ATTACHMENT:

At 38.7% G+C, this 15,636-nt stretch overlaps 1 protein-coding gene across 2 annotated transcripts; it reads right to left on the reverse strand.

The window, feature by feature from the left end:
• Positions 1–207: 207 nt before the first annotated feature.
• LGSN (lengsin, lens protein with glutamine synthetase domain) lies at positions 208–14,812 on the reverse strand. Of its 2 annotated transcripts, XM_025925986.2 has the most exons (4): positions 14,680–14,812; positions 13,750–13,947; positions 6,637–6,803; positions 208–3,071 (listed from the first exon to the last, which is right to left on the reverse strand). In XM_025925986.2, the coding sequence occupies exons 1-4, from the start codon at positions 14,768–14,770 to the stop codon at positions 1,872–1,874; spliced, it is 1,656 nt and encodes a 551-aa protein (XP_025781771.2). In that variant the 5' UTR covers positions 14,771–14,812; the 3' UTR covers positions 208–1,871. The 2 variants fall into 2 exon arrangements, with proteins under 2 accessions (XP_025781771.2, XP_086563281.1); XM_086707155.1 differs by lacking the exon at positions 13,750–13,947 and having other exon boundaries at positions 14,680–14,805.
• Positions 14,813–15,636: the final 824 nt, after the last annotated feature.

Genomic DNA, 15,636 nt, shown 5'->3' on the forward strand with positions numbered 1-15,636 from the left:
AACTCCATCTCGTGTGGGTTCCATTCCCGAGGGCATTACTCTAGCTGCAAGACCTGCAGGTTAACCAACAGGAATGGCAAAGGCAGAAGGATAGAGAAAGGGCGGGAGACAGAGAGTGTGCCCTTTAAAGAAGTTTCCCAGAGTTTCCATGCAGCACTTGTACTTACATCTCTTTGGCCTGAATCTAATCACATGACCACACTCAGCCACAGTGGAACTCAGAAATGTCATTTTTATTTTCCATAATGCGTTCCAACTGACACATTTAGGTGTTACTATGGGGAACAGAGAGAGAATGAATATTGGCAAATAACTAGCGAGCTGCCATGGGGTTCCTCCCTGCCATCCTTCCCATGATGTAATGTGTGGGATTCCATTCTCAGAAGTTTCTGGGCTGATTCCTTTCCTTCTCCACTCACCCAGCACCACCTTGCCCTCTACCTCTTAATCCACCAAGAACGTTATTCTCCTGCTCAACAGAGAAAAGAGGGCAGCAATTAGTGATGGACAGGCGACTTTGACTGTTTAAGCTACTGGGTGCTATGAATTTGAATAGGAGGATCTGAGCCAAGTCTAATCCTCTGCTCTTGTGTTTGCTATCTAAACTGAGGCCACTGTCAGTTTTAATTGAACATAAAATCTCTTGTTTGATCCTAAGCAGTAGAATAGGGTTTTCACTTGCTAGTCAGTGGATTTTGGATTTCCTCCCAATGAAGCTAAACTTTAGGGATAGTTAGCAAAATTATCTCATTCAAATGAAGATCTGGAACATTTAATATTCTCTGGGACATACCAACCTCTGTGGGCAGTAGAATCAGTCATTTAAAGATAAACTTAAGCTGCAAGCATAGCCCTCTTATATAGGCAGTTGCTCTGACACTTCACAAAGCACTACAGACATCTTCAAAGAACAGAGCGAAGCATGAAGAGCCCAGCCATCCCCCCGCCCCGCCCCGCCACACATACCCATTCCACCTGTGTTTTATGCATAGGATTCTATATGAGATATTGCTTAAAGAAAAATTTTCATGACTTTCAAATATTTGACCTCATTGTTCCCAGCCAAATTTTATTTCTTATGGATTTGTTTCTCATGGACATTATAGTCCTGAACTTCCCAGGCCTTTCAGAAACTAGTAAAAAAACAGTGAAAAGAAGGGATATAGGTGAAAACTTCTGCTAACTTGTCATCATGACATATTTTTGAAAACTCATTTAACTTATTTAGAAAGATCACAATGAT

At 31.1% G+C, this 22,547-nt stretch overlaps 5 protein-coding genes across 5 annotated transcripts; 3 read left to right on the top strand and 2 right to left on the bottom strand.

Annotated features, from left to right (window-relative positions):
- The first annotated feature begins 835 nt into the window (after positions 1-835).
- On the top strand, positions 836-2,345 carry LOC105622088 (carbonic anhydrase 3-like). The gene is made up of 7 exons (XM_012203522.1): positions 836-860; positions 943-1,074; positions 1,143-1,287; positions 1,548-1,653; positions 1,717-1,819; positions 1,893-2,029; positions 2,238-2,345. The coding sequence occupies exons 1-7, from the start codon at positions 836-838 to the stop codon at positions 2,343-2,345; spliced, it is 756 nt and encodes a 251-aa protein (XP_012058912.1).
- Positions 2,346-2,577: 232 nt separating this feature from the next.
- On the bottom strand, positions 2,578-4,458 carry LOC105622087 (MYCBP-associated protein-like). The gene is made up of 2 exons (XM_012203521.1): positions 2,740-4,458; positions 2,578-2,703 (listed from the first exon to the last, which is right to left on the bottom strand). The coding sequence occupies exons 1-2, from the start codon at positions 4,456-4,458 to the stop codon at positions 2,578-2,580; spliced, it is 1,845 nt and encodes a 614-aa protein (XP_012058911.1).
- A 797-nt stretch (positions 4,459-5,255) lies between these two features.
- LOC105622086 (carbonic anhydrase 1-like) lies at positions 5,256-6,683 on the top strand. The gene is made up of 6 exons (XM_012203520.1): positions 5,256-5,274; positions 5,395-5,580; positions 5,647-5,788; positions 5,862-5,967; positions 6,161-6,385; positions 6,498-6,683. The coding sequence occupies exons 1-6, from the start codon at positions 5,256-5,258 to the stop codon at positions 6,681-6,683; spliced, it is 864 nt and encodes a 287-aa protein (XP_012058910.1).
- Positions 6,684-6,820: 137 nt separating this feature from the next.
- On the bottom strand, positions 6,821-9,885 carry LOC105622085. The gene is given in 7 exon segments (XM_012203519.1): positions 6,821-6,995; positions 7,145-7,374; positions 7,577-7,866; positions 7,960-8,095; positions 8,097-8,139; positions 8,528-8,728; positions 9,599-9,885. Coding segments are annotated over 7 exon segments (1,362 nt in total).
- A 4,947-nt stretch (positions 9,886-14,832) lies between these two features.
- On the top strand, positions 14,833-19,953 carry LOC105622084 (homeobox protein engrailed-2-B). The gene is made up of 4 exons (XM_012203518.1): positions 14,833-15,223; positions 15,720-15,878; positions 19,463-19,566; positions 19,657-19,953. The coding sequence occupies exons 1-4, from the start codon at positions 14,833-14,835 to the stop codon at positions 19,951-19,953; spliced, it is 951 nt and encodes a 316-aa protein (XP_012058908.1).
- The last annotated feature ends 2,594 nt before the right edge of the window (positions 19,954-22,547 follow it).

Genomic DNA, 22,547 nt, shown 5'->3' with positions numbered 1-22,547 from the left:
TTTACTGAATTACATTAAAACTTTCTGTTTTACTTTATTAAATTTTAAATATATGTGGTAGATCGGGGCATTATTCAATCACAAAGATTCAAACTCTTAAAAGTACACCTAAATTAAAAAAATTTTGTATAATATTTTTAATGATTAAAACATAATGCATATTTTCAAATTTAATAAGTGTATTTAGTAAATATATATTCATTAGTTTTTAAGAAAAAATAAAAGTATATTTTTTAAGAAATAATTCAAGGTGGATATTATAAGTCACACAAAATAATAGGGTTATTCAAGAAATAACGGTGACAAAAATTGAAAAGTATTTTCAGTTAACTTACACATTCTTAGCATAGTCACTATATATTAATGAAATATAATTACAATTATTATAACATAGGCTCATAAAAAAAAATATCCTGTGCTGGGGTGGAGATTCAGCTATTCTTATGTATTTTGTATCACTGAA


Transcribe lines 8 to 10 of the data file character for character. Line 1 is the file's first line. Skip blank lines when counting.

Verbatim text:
At 31.1% G+C, this 22,547-nt stretch overlaps 5 protein-coding genes across 5 annotated transcripts; 3 read left to right on the top strand and 2 right to left on the bottom strand.

Annotated features, from left to right (window-relative positions):
- The first annotated feature begins 835 nt into the window (after positions 1-835).